In August 2012, Jon Collins of Minnesota Public Radio reported: “Another Minnesota woman was attacked by an otter while swimming. It was the second attack in a month. An animal expert said the attacks could be due to pressures on otter habitats caused by development. A St. Michael woman was attacked and bit 18 times last weekend while swimming in a lake near Aitkin. In mid-July, a woman was also bit more than two dozen times while swimming in a lake near Duluth. [Source: Jon Collins, Minnesota Public Radio, August 3, 2012]

George Parsons, director of fishes at Shedd Aquarium in Chicago, said otters sometimes use their very sharp canine teeth to defend their dens or young. "The number of bites per victim is a little bit astounding to me," Parsons said on MPR's All Things Considered on Friday. "Usually they'll bite three or four times and then kind of give up."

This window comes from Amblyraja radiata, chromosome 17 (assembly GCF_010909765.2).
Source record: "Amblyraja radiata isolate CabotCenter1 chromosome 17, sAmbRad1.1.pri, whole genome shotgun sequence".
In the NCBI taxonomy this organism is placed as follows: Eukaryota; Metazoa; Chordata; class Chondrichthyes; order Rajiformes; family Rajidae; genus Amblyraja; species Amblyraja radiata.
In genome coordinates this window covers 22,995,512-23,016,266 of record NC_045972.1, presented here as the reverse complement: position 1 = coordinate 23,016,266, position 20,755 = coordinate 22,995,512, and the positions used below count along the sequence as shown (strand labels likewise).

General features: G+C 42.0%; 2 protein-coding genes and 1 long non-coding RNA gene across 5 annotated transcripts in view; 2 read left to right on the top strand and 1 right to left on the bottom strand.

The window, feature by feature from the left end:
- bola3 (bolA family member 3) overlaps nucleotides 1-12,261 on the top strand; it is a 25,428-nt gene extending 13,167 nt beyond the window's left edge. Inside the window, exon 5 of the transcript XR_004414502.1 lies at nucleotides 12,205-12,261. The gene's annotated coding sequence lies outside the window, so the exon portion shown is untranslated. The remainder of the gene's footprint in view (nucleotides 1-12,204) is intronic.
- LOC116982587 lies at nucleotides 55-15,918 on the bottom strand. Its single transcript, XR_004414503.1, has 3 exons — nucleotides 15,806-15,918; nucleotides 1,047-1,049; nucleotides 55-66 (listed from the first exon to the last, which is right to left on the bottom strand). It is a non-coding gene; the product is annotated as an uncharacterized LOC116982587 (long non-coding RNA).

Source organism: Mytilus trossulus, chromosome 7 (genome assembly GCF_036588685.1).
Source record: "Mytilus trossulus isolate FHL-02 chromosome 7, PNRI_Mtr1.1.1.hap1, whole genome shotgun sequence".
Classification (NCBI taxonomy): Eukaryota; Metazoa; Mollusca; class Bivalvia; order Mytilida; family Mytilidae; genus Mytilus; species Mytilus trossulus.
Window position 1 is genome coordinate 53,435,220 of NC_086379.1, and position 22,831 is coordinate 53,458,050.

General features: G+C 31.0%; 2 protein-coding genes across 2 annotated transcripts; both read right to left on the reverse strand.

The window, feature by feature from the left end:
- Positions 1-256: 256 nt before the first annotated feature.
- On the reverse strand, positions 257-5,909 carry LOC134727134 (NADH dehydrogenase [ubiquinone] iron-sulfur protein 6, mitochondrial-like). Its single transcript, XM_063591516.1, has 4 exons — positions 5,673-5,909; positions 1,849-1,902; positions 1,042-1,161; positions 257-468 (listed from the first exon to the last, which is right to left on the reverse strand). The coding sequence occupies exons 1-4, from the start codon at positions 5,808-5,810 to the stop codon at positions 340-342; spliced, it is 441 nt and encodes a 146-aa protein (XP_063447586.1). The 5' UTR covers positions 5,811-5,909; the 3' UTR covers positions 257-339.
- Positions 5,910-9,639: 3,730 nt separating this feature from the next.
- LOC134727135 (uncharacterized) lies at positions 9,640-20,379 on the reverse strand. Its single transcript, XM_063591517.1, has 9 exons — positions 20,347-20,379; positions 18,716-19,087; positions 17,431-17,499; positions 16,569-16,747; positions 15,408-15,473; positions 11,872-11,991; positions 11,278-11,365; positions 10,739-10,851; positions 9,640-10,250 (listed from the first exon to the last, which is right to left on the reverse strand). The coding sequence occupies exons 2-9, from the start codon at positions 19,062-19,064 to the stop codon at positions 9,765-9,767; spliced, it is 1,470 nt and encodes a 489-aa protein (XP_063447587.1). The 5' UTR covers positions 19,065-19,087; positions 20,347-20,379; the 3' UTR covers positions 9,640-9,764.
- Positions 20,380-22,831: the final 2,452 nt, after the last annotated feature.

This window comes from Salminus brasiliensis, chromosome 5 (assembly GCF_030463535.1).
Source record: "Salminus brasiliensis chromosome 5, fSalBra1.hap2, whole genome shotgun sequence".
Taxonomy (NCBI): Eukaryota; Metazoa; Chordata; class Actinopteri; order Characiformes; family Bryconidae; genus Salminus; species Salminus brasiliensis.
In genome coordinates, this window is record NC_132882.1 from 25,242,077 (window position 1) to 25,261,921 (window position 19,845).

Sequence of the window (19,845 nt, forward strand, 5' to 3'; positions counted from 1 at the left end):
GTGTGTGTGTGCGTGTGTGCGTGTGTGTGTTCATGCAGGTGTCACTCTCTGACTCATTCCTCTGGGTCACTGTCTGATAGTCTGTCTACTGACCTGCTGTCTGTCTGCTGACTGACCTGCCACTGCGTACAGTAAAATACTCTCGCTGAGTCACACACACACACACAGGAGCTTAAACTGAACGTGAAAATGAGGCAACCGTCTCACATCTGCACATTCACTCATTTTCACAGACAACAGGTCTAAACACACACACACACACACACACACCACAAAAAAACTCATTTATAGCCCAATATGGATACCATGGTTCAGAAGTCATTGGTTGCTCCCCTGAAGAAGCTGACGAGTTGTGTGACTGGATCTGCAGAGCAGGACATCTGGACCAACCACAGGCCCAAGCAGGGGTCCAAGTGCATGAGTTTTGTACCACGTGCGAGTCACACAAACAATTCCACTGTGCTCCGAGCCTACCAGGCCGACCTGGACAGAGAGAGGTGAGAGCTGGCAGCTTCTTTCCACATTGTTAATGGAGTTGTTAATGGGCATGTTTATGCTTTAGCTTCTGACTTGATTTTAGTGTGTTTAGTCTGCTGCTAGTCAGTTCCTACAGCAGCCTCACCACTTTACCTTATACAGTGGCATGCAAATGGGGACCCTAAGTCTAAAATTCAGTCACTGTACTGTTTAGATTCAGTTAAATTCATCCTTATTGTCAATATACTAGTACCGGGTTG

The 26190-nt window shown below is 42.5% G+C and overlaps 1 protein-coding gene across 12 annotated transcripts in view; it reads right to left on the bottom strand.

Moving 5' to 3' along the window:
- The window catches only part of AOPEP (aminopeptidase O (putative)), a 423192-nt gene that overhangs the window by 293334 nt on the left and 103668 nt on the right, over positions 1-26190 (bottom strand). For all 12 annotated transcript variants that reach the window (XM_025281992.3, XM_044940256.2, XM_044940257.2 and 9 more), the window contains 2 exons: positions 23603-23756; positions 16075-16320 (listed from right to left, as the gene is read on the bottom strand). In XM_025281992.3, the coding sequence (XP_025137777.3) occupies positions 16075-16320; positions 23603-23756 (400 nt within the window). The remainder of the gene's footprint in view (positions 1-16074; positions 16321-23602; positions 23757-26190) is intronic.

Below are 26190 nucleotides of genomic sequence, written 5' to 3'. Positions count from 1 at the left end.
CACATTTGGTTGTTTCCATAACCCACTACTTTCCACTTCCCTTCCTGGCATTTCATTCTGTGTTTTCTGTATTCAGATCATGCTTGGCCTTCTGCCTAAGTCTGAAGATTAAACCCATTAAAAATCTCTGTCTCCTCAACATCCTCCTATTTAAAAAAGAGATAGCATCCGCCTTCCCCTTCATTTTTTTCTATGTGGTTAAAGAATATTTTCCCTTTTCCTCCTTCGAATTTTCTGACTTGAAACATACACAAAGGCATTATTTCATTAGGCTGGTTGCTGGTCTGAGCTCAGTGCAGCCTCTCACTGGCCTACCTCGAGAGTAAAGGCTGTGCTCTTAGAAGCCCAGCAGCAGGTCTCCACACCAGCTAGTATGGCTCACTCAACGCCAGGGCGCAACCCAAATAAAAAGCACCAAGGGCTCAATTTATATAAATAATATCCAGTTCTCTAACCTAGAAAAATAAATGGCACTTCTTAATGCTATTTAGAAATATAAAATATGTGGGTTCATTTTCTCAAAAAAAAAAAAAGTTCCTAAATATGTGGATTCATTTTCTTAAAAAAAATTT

“Parsons said otter habitats are being threatened by development, which just increases the chance that otters and people will come into contact. But given a choice, otters will generally avoid interacting with humans. Parsons recommends swimmers avoid areas where they build dens, marshlands or places with fallen trees. "Be as loud and boisterous as possible and usually that will chase otters away," Parsons said. "Especially if you see otters with pups and young, just try to stay clear of that, even on land." Parsons said otters could also be more active this year due to the heat.

Otter Attacks Injures Boy and Grandmother in Washington State

In July 2014, a boy and his grandmother were taken to a hospital with serious injuries after a river otter attacked them near Lake Connor Park in Lake Stevens near Everett, Washington. Kari Bray wrote in the Herald of Everett, “The boy was swimming in the Pilchuck River with his grandmother around 11 a.m. when the otter attacked, said Capt. Alan Myers with the state Department of Fish & Wildlife. When the grandmother attempted to fend off the otter, the animal attacked her, as well.Based on initial reports, the boy likely needs stitches and his grandmother has a severe eye injury, Myers said. [Source: Kari Bray, Herald of Everett Washington, July 31, 2014]